Tuesday, February 13, 2018

How Texas created a new for-profit lockup, which it really doesn’t want you to call a “prison.”

In early September 2015, guards fanned out across Texas with orders to round up about 200 men, rousing some from bed as early as 3 a.m. and demanding they stuff whatever they wanted to keep into black Hefty bags.
The men weren’t hard to find. They’d all completed lengthy prison sentences for sex crimes. The state calls them “sexually violent predators,” men required not only to publicly register their whereabouts but also to participate in a court-ordered monitoring and treatment program meant to cure them of “behavior abnormalities” and safely integrate them back into society after they’ve done their penance. At the time of the roundup, most were living in boarding homes and halfway houses.
Jason Schoenfeld, who was staying at a Fort Worth halfway house at the time, made a frantic phone call to his friend John, a fellow veteran. John, who’s retired and old enough to be Schoenfeld’s father, met the 46-year-old Gulf War veteran while volunteering at the Fort Worth VA hospital. John taught Schoenfeld breathing techniques to calm his nerves during an exercise class he’d volunteered to lead at the VA; records show the VA gave Schoenfeld a 30 percent disability rating for post-traumatic stress disorder after his combat service. John eventually grew fond of Schoenfeld and wanted to help him, even after learning his new friend had served an 18-year prison sentence for aggravated sexual assault of a child.

John says he heard desperation in Schoenfeld’s voice as he asked whether John could come grab his stuff before it ended up in a dumpster. “It was clear he didn’t have anybody else,” John told me. He says Schoenfeld looked confused to the point of tears when John and his wife arrived at the halfway house. “We didn’t even know what city he was going to,” John says. Schoenfeld gave him two bulging garbage bags; John now stores them in his home.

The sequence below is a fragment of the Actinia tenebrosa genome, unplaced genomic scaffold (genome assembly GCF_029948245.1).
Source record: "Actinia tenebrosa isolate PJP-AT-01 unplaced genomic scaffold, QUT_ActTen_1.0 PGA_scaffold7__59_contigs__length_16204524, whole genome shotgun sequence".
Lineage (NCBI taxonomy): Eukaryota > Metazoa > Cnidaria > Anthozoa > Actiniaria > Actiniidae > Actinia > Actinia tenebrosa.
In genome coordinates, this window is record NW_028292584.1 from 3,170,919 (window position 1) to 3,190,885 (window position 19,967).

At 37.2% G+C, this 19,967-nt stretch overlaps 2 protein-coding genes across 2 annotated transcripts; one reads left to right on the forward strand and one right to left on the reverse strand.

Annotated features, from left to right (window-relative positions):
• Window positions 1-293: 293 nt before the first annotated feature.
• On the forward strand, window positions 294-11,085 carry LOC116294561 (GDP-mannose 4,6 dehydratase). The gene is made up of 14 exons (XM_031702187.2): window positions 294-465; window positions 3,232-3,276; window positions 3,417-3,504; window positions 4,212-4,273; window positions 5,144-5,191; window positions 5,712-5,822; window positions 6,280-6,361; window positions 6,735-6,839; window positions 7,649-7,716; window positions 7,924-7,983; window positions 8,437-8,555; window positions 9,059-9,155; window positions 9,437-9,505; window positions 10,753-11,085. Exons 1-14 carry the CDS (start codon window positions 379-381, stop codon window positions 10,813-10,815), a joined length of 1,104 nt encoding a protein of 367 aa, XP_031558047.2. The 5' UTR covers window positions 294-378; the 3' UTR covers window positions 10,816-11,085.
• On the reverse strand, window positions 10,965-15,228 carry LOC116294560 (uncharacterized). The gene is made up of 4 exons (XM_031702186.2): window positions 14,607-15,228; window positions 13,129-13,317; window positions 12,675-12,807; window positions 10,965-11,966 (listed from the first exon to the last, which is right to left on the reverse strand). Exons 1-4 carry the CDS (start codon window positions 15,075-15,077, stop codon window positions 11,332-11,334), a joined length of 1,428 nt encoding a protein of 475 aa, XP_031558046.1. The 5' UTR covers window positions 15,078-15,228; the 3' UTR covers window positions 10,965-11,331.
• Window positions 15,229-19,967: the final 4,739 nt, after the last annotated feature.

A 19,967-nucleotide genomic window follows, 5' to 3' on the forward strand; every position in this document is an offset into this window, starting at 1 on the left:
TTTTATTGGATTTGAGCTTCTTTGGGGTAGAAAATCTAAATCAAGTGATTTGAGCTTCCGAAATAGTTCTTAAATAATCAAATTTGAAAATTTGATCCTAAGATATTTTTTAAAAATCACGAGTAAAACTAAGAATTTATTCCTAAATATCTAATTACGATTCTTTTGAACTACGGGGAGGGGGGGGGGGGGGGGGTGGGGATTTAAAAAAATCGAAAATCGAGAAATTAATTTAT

Schoenfeld and the others were frisked, loaded onto vans and prison buses and driven hundreds of miles to Littlefield, a remote, sparsely populated corner of the Texas Panhandle, where guards shuffled them into the Bill W. Clayton Detention Center, a prison that had been empty for six years.
Once inside those old prison walls, the men surrendered their IDs, Social Security cards, birth certificates and credit cards, along with cash and coins. Guards dug through the Hefty bags, tossing out all sorts of personal items now considered contraband. They went from living in halfway houses that looked like motels to windowless cells with cinderblock walls, hard steel bunks and metal toilets. But officials at the detention center were adamant: This wasn’t a prison. They instructed the men to call their living quarters “rooms,” not prison cells.
Unlike at the halfway houses, the new inmates couldn’t come and go. It wasn’t clear when their sentences would end, if ever.
Two and a half years after the Texas Civil Commitment Center opened its doors, only five men have been released — four of them to medical facilities where they later died.
State officials claim Texas’ new civil commitment program is designed to rehabilitate the men. But their families and friends argue the state has simply stashed them in a for-profit prison on the outskirts of the state, far away from the support services they’ll need if there’s any hope of transitioning back into society — the supposed goal of the facility. Lawyers who represent them consider the state’s new program an unconstitutional extension of the prison sentences the men have already served.

 

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